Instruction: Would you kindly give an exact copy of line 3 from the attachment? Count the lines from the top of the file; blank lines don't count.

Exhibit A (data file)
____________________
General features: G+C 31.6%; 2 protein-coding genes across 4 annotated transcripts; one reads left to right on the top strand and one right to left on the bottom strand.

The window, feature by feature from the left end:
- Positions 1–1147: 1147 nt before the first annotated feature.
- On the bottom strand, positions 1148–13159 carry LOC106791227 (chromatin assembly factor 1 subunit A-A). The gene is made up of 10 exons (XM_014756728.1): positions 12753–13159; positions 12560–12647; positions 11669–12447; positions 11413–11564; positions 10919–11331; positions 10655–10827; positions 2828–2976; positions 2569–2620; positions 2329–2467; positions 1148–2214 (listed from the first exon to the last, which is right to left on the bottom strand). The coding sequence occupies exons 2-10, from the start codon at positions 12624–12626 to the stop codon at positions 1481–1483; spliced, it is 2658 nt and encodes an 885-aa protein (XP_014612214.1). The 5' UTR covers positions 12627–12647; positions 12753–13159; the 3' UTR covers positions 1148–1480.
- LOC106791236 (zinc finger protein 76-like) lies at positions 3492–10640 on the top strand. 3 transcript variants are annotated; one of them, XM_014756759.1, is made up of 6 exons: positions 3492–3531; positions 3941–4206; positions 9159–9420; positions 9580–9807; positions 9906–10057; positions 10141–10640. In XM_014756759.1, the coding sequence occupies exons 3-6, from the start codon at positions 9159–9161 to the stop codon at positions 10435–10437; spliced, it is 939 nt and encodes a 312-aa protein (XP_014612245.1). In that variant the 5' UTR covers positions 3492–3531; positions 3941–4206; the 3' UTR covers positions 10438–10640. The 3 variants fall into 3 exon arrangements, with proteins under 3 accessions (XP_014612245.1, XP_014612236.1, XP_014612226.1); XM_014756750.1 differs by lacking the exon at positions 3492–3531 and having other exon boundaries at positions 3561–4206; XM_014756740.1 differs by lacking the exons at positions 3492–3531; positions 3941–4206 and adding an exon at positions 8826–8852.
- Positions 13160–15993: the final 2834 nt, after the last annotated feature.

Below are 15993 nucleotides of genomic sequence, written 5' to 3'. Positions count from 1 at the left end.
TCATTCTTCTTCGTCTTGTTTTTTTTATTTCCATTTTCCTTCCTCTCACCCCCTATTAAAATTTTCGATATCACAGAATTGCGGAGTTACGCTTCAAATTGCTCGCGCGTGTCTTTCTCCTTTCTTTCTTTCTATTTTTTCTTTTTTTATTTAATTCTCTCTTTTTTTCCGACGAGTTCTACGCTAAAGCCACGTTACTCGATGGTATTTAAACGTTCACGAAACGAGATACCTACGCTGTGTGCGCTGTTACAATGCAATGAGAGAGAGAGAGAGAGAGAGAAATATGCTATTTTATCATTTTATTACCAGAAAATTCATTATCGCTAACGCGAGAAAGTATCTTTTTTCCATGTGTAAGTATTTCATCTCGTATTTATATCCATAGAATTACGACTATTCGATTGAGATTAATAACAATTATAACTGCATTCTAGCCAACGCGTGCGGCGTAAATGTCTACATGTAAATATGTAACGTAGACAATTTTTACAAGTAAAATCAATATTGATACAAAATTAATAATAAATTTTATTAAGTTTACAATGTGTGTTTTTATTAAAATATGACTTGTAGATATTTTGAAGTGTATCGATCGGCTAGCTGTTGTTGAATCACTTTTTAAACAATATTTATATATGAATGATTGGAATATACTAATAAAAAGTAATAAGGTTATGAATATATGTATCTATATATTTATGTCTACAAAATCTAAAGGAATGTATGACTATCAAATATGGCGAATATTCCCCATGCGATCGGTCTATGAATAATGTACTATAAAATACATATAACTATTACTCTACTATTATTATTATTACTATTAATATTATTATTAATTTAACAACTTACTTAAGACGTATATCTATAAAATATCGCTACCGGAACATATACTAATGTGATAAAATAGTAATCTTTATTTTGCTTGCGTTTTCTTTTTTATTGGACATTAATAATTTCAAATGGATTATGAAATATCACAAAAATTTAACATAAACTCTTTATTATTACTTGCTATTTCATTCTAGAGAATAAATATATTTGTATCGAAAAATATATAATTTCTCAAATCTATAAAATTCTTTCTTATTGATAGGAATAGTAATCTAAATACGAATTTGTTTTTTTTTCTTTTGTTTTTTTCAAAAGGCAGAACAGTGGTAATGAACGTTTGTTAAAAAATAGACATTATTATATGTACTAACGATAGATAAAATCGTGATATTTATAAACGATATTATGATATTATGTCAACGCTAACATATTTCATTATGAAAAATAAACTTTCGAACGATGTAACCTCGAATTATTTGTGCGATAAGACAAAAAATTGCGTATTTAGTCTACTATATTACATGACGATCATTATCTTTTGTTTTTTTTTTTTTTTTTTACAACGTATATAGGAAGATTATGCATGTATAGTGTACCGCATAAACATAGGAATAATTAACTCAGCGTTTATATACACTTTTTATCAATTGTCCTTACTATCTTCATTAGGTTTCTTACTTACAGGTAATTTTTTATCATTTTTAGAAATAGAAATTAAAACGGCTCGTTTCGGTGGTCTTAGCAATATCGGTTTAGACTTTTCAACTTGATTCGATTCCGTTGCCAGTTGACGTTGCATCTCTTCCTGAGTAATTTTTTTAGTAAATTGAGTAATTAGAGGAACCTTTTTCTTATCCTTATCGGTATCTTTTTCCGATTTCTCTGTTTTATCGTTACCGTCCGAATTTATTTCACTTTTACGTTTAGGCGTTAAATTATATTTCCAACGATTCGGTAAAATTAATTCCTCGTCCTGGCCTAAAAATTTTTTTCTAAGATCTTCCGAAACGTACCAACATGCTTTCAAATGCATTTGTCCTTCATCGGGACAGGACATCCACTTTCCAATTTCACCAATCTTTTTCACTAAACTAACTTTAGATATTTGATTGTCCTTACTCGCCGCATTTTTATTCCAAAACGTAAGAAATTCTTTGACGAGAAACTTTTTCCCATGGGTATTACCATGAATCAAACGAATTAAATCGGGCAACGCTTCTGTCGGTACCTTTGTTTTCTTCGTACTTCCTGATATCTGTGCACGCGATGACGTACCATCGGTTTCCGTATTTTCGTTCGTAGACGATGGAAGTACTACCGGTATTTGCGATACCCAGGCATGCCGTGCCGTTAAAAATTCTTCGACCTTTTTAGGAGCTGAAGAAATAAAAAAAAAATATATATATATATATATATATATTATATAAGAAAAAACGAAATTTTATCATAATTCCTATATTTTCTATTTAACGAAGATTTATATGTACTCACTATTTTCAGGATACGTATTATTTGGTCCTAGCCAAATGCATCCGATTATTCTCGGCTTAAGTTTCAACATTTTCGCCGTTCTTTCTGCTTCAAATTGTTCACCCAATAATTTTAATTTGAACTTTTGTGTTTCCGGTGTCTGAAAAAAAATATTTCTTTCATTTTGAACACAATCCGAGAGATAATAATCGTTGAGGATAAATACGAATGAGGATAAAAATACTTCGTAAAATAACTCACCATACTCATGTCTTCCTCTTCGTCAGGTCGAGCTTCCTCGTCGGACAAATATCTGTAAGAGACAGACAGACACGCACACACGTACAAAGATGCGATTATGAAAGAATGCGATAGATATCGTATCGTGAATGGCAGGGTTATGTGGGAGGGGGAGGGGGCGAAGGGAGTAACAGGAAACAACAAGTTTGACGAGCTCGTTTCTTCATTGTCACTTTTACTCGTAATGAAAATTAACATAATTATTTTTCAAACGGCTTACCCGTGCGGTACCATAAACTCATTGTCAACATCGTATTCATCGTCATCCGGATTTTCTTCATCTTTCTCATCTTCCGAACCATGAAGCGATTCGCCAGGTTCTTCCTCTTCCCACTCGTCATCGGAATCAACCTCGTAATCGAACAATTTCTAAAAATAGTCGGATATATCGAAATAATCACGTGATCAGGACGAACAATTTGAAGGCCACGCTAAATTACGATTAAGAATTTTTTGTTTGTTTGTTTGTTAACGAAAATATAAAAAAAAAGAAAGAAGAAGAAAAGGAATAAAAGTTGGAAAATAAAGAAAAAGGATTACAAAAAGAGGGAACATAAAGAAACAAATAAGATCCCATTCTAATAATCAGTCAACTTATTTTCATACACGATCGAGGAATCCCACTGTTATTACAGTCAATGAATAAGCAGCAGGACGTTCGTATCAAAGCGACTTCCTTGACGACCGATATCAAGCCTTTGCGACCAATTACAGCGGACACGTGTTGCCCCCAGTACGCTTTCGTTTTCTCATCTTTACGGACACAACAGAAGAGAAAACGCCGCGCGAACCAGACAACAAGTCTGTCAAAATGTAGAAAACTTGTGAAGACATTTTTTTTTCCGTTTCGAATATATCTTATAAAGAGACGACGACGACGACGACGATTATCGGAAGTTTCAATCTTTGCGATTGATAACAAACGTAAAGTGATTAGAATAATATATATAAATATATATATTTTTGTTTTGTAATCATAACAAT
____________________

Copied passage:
- Positions 1–1147: 1147 nt before the first annotated feature.